Quito, Ecuador – Every equinox and solstice remind me to stop and ponder where I am on the planet, where I am in my life’s journey, and to consider how all of us play our roles on this beautiful planet in this beautiful solar system. Someone mentioned this past week that the sun is straight overhead (at the equator) during the summer solstice. I didn’t challenge their statement, but made a note to mark the sun’s position at high noon. Not being at home, this was much easier to record than the end-of-day images!
While critiquing the sunflower painting, I noted the strong mid-morning light and shadow when a surprise visitor ambled into the scene! After a fun photo session, I focused on painting!
A sense of high noon awakened me from my painting trance, and I hurriedly checked the computer to see the time: 11:59! Continue reading
“Draw on both sides of the line, not just what you’re enclosing. The shape you’re making on the outside is as important as the one you’re making on the inside.” (Leon Polk Smith)
From Quito Ecuador –
Tonight I’m taking a timeout from art for a timeout for art! A full day of painting leaves me tired, yet when I switch to pencil, I quickly float away in a meditative trance! It’s as if I am asleep with my eyes wide open! I could draw all night!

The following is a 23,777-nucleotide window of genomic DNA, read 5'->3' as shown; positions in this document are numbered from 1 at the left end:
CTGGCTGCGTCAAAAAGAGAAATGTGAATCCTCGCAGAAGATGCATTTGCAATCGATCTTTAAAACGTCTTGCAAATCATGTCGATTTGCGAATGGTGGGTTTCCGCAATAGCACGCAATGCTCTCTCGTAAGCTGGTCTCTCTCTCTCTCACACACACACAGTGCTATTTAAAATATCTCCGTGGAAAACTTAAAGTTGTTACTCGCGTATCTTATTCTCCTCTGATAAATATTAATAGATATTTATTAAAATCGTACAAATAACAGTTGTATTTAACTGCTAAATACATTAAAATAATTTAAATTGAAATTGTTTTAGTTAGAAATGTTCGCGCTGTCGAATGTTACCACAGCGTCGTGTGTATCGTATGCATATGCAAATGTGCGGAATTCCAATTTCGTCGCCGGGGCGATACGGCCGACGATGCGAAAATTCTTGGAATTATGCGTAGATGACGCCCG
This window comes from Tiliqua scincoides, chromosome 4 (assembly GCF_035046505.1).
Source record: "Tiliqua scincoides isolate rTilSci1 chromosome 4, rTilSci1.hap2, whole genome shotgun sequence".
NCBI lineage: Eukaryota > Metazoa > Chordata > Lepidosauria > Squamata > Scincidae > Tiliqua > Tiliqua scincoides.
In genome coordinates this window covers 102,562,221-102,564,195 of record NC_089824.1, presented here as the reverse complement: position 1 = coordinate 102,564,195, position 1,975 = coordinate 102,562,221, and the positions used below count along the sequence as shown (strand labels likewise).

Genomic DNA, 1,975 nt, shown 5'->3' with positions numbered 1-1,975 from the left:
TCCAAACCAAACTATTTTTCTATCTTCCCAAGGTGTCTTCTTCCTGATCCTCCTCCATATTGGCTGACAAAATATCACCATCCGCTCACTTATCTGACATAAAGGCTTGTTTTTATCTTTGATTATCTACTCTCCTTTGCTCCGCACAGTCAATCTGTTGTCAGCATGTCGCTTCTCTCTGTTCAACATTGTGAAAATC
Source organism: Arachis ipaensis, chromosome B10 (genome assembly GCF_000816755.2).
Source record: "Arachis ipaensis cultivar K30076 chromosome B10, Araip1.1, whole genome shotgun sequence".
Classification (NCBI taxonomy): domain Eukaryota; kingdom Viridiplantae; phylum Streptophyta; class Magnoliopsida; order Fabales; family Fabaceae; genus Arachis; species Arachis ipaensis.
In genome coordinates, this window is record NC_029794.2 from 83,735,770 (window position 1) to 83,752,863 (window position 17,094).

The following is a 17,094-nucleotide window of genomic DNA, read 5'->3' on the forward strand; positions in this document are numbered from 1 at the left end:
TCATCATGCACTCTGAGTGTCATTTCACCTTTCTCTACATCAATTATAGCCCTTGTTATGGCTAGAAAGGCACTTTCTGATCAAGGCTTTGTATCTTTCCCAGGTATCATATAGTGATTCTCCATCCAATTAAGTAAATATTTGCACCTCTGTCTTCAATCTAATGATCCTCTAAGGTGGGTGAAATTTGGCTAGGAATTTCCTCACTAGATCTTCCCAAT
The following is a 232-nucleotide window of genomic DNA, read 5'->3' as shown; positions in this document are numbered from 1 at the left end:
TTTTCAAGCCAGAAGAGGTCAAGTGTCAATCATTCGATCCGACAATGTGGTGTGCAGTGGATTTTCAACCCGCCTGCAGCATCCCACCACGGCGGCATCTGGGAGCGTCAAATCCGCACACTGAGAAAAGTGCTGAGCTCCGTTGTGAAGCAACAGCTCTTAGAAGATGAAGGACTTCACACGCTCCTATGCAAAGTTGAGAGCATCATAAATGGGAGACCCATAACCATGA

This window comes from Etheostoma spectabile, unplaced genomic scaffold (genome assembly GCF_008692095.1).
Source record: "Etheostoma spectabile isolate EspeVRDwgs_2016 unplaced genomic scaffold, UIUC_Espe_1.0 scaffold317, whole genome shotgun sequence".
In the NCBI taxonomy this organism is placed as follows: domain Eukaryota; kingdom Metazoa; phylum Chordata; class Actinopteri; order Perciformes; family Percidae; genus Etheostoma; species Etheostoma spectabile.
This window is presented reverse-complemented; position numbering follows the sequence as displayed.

Quito, Ecuador – While the northern hemisphere approaches the longest day of the year, and the southern approaches the shortest, the sun consistently peers over the horizon around 6 in the morning and sets around 6 in the evening on the equator. I often try to squeeze a bit more from each day, as the above photo illustrates!
Before I resumed painting this morning, Continue reading
(Ecuador) The past two weeks have caught me hopscotching back and forth across the line of the equator! From tour groups to post-painting competitions to restaurant makeovers in the Jama (sea level) area, I traveled last week to Quito’s high altitude of 9,350 feet (2,800 meters) before retreating to Mindo’s cloud forest at 5,006 feet (1525 meters).
Rather than confuse you with who, what, when, where and why, I present this eclectic assortment of images from the past week. Continue reading
“You will find that if you really try to be a father, your child will meet you halfway.” – Robert Brault
“A truly rich man is one whose children run into his arms when his hands are empty. ” Unknown
“Sometimes the poorest man leaves his children the richest inheritance.” — Ruth E. Renkel
”My father gave me the greatest gift anyone could give another person, he believed in me.” – Jim Valvano
“There’s something like a line of gold thread running through a man’s words when he talks to his daughter.” – John Gregory Brown
“One father is more than a hundred schoolmasters.”
– George Herbert
Happy Father’s Day!